In recent years numerous studies and media accounts have discussed how companies that are improving their environmental performance by undertaking green production are reporting significant financial benefits from doing so. While deriving financial benefits is good for business, the environmental benefits of these private actions also can be enjoyed by society. This win-win arrangement raises an important question for the new Presidential administration and the 111th Congress: If business opportunities exist from engaging in green production, why aren't all companies pursuing it? This research identifies six obstacles that discourage most companies from undertaking green production: Insufficient federal leadership, poor understanding of environmental costs and benefits, weak internal coordination, organizational inertia, poor diffusion of green production best practices, consumer and investor inability to recognize and reward green companies. Unless these obstacles are resolved, the vast majority of companies will likely forgo developing a green production program. This research offers recommendations to the new administration and Congress to address these issues. The recommendations are categorized into three themes: strengthening federal leadership, expanding federal initiatives, and establishing a mandatory environmental product label policy, and are supported by examples from numerous companies. These examples provide important context for the new administration and the 111th Congress to take stronger action to encourage green production throughout society.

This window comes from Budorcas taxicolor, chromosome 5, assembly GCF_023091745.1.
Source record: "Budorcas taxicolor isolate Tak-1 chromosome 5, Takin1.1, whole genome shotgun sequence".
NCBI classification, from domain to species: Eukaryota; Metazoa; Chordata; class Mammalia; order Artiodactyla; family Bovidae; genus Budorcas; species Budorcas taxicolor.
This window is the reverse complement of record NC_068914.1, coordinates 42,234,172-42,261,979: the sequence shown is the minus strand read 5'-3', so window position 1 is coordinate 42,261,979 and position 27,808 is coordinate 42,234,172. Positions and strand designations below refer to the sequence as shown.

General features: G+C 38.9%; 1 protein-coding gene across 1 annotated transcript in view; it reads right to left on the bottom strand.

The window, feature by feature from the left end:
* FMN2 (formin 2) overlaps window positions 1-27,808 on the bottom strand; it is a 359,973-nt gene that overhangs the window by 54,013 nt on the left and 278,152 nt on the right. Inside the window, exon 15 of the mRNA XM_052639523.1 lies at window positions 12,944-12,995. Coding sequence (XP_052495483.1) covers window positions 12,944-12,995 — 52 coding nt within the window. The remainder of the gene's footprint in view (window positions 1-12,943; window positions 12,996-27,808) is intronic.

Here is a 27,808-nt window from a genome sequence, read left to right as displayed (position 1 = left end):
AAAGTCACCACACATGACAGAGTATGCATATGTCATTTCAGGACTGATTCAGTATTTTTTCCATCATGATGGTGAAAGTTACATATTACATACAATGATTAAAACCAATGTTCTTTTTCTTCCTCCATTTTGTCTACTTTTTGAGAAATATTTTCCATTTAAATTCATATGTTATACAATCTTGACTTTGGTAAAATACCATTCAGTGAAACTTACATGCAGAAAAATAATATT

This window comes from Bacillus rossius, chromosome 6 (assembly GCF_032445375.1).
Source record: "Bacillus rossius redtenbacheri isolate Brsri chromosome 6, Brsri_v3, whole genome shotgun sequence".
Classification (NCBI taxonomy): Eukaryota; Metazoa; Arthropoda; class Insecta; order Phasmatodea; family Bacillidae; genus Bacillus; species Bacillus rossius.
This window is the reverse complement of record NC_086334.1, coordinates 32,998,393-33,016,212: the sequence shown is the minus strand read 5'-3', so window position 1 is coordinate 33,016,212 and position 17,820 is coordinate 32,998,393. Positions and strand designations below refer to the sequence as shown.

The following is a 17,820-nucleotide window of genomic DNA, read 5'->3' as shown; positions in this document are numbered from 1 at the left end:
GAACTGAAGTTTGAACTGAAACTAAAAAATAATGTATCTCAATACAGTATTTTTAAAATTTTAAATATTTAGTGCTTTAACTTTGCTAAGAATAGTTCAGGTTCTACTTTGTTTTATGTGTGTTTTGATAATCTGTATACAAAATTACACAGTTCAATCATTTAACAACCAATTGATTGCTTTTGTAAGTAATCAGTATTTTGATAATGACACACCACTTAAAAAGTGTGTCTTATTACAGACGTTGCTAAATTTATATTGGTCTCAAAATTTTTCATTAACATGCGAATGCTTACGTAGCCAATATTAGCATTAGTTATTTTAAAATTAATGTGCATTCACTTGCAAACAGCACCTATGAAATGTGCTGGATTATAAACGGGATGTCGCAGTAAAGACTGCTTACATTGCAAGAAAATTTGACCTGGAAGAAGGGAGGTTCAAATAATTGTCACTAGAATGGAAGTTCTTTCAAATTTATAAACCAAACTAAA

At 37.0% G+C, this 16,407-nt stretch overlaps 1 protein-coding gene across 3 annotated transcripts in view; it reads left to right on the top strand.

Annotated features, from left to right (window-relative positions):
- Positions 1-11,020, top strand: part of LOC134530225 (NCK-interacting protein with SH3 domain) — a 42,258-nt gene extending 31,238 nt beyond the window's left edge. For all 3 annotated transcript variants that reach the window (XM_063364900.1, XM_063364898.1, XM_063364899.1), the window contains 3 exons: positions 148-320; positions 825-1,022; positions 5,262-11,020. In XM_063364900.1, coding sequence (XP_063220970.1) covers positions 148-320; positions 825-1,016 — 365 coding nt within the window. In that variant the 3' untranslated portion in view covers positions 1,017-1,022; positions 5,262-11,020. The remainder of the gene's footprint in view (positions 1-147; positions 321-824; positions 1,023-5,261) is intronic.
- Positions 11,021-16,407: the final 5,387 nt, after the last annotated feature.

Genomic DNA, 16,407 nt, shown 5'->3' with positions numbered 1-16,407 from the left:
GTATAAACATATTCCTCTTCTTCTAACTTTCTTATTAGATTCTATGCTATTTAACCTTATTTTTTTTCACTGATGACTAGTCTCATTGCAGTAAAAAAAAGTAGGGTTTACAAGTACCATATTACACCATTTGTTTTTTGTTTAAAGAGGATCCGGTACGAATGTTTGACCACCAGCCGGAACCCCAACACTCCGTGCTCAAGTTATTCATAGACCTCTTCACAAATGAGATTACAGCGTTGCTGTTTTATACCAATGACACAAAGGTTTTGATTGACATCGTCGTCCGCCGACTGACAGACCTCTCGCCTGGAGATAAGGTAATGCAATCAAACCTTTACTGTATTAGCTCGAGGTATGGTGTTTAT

Darnall N. 2008. What the Federal Government Can Do to Encourage Green Production. Washington, DC: IBM Center for the Business of Government, Presidential Transition Series.